Nursing professor Elizabeth Dowdell, of Villanova University has reported in an interview with a CBS news affiliate in Philadelphia, that she has discovered a new phenomena she calls "sleep texting." She says it's just like ...
Health Feb 18, 2013 | 2.9 / 5 (7) | 4 |
Today, mothers of newborns find themselves confronting a common dilemma: Should they let their babies "cry it out" when they wake up at night? Or should they rush to comfort their crying little one?
Psychology & Psychiatry Jan 02, 2013 | 2.3 / 5 (13) | 13 |
In a study that challenges the long-held notion that the primary function of sleep is to give rest to the brain, researchers have found that not getting enough shut-eye has a harmful impact on fat cells, reducing by 30 percent ...
Medical research Oct 15, 2012 | 5 / 5 (7) | 0 |
Sleep disruptions may be among the earliest indicators of Alzheimer's disease, scientists at Washington University School of Medicine in St. Louis report Sept. 5 in Science Translational Medicine.
Alzheimer's disease & dementia Sep 05, 2012 | 5 / 5 (4) | 0 |
A recent study by sleep researchers at the University of Massachusetts Amherst is the first to suggest that a person's emotional response after witnessing an unsettling picture or traumatic event is greatly ...
Psychology & Psychiatry Jan 17, 2012 | 4.4 / 5 (15) | 1 |
A marker for Alzheimer's disease rises and falls in the spinal fluid in a daily pattern that echoes the sleep cycle, researchers at Washington University School of Medicine in St. Louis have found.
Alzheimer's disease & dementia Sep 26, 2011 | 5 / 5 (2) | 0 |
With the novel use of a technique that uses light to control brain cells, Stanford University researchers have shown that fragmented sleep causes memory impairment in mice.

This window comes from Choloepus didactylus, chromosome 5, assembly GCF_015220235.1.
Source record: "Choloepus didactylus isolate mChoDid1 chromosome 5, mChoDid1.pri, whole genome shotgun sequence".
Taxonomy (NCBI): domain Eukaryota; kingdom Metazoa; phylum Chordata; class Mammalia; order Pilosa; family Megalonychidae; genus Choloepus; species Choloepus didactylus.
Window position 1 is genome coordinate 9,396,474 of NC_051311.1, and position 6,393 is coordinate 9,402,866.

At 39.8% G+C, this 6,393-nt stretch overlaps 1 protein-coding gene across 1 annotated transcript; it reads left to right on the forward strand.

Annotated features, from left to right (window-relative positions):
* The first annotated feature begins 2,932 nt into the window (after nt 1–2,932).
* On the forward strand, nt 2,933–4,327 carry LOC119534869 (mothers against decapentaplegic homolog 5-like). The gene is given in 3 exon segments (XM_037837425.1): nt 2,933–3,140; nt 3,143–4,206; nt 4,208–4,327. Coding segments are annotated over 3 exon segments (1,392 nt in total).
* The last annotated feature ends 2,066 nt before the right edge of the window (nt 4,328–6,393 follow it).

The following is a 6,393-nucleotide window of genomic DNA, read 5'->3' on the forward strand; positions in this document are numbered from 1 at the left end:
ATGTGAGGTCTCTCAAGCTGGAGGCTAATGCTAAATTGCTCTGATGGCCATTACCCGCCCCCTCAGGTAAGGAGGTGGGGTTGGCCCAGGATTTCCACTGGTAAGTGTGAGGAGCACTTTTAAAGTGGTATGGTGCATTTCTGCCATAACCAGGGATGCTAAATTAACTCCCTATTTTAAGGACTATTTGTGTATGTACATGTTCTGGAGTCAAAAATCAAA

Sleep apnea Jul 25, 2011 | not rated yet | 1 |
(Medical Xpress) -- Higher levels of cell chatter boost amyloid beta in the brain regions that Alzheimers hits first, researchers at Washington University School of Medicine in St. Louis report. Amyloid ...
Neuroscience May 02, 2011 | not rated yet | 0 |
If you've ever lost your keys or stuck the milk in the cupboard and the cereal in the refrigerator, you may have been the victim of a tired brain region that was taking a quick nap.
Neuroscience Apr 27, 2011 | 4.9 / 5 (15) | 5 |
(Medical Xpress)—For years, Paul Shaw, PhD, a researcher at Washington University School of Medicine in St. Louis, has used what he learns in fruit flies to look for markers of sleep loss in humans.
Medical research May 03, 2013 | not rated yet | 1 |
(Medical Xpress)—In the first study of its kind, researchers have determined that teens who are homeschooled benefit from healthier sleep habits than those who go to most private and public schools. The findings provide ...
Health Mar 07, 2013 | 5 / 5 (2) | 1 |
(HealthDay)—Far more than just leaving you yawning, a small amount of sleep deprivation disrupts the activity of genes, potentially affecting metabolism and other functions in the human body, a new study ...
Medical research Feb 25, 2013 | 4.3 / 5 (9) | 1 |
Neuroscience researchers from Tufts University have found that our star-shaped brain cells, called astrocytes, may be responsible for the rapid improvement in mood in depressed patients after acute sleep deprivation. This ...
Psychology & Psychiatry Jan 23, 2013 | not rated yet | 0 |
Spouses and other romantic partners often complain about feeling unappreciated, and a new study from the University of California, Berkeley, suggests poor sleep may play a hidden role.
Psychology & Psychiatry Jan 19, 2013 | 5 / 5 (1) | 0 |
New research from the Perelman School of Medicine at the University of Pennsylvania and the Philadelphia VA Medical Center indicates that the implementation of protected sleep periods for residents who are assigned to overnight ...
Health Dec 04, 2012 | 5 / 5 (2) | 0 |
Sleep deprivation is the condition of not having enough sleep; it can be either chronic or acute. A chronic sleep-restricted state can cause fatigue, daytime sleepiness, clumsiness and weight loss or weight gain. It adversely affects the brain and cognitive function. Few studies have compared the effects of acute total sleep deprivation and chronic partial sleep restriction. Complete absence of sleep over long periods is impossible for humans to achieve (unless they suffer from fatal familial insomnia); brief microsleeps cannot be avoided. Long-term total sleep deprivation has caused death in lab animals.
This text uses material from Wikipedia and is available under the GNU Free Documentation License.
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